Some clues from books, unfortunately those recipes are designed for pasta machines.
Momofuku by david chang and Peter Meehan:
Because they’re based on harder wheats, southern yellow noodles have a firmer texture than white salted noodles, and alkalinity (pH 9–11, the equivalent of old egg whites)
increases this firmness. The alkaline salts (sodium and potassium carbonate at 0.5–1% of noodle weight) also cause the noodles to take longer to cook and absorb more water, and
they contribute a characteristic aroma and taste …
alkaline noodles (aka ramen) MAKES 6 TO 8 PORTIONS OF NOODLES
Using a precise amount of alkaline salts is important when making these noodles, hence the metric measurements. If you’ve got a scale, use it.
800 grams bread flour or “00” pasta flour, plus additional flour for rolling out the noodles
300 grams water, at room temperature, or more if needed
7.2 grams sodium carbonate
0.8 gram potassium carbonate
Combine the flour, water, sodium carbonate, and potassium carbonate in the bowl of a stand mixer outfitted with the dough hook. Knead on medium-low speed for 10 minutes; the
dough should come together into a ball after just a couple minutes—if it doesn’t, add additional water by the tablespoon until it does. After 10 minutes of kneading, you should
have fairly elastic, smooth dough on your hands. Wrap the dough in plastic and put it in the refrigerator to rest for 30 minutes.
Cook the noodles in a large pot of salted water at a rolling boil for about 5 minutes, until tender but still toothsome (slightly longer if they were frozen). Drain well and
deploy as directed.
Ivan Ramen by Ivan Orkin
I’m personally obsessed with the kaori, or aroma, of the noodles. Most shops use one type of flour that is specifically designed for ramen, with a protein level of 10 to 11percent.
These flours are inexpensive, but they don’t have the deep, fresh aroma that I’m looking for. At my shop, we combine soft udon flour (7 to 8 percent protein), with high-protein bread flour (14 to 15 percent protein) and a small percentage of rye or other whole grain flour, for a noodle with an irresistible aroma of fresh wheat. It’s a circuitous route to get to the 10 to 11 percent protein content that works for noodles, but we get much more interesting textures and complex flavors, and even a deeper color, with pretty little speckles of whole grain. Toasting the flour brings out more aromatic nuances, while removing some of the liquid in the flour and making for an even chewier noodle.
Powdered kansui adds the alkaline component of these noodles. As noted in numerous places by Harold McGee, the oracle of culinary science, a simple substitute for kansui powderis baked baking soda. Spread baking soda in a thin layer on a foil-lined sheet tray and bake for one hour at 275°F (135°C). Store in a container with a tight-fitting lid for up to a couple of months.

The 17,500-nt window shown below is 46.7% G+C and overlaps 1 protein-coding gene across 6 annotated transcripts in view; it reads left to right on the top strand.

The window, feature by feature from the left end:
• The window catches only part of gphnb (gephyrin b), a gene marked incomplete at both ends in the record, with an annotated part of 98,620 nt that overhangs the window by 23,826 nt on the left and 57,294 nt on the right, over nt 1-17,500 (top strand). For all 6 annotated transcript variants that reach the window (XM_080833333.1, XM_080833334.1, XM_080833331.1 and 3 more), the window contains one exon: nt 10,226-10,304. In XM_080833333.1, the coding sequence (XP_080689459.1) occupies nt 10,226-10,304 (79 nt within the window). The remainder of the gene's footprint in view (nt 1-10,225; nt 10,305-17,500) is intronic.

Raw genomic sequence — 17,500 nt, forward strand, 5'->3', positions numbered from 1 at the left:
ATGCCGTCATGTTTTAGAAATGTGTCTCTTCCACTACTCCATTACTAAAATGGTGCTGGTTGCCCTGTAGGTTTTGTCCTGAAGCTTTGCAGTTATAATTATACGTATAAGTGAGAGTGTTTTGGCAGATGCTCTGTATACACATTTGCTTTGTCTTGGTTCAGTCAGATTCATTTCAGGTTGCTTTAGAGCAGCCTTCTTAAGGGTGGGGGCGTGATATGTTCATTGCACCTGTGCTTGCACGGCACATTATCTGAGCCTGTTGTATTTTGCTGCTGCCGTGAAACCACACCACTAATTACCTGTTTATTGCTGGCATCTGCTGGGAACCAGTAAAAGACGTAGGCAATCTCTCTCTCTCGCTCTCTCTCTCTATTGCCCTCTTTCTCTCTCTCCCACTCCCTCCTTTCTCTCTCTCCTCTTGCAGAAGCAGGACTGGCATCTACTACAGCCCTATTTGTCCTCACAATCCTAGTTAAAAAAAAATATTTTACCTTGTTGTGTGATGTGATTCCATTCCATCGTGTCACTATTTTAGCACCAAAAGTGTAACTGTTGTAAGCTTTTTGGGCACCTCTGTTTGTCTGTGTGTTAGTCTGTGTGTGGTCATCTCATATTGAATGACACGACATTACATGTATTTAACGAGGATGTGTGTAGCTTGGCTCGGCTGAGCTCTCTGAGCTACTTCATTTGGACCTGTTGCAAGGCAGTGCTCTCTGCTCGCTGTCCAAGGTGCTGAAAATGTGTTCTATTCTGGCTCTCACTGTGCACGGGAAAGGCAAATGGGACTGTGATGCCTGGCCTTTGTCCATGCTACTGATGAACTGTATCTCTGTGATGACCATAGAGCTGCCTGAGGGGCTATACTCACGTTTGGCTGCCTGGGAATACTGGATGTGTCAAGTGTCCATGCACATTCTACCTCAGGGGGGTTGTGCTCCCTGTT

430 milliliters cool water
13 grams salt
On Food and Cooking by Harold McGee
ASIAN WHEAT NOODLES AND DUMPLINGS
The most spectacular form of noodle production is that of Shanghai’s hand-pulled noodles, la mian, for which the maker starts with a thick rope of dough, swings, twists, and stretches it to arms’ length, brings the ends together to make the one strand into two—and repeats the stretching and folding as many as eleven times to make up to 4,096 thin noodles! Asian noodles are both elastic and soft, their texture created by both their weak gluten and by amylopectin-rich starch granules. Salt, usually at around 2% of the noodle weight, is an important ingredient in Asian noodles. It tightens the gluten network and stabilizes the starch granules, keeping them intact even as they absorb water and swell.
Chinese Wheat Noodles and Dumplings
The yellowness of the traditional noodles (modern ones are sometimes colored with egg yolks) is caused by phenolic compounds in the flour called flavones, which are normally colorless but become yellow in alkaline conditions. The flavones are especially concentrated in the bran and germ, so less refined flours develop a deeper color. Because they’re based on harder wheats, southern yellow noodles have a firmer texture than white salted noodles, and alkalinity (pH 9–11, the equivalent of old egg whites) increases this firmness. The alkaline salts (sodium and potassium carbonates at 0.5–1% of noodle weight) also cause the noodles to take longer to cook and absorb more water, and they contribute a characteristic aroma and taste.
Japanese Wheat Noodles
The standard thick Japanese noodles (2–4 mm in diameter), called udon, are descendents of the Chinese white salted noodle. They’re white and soft and made from soft wheat flour, water, and salt. Ra-men noodles are light yellow and somewhat stiff, and are made from hard wheat flour, water, and alkaline salts (kansui). Very thin noodles (around 1 mm) are called so-men. Japanese noodles are usually cooked in water of pH 5.5–6, which is often adjusted by adding some acid. After cooking, the noodles are drained and washed and cooled in running water, which causes the surface starch to set into a moist, slippery, nonsticky layer.
Edited by sub, 23 January 2014 - 05:07 AM.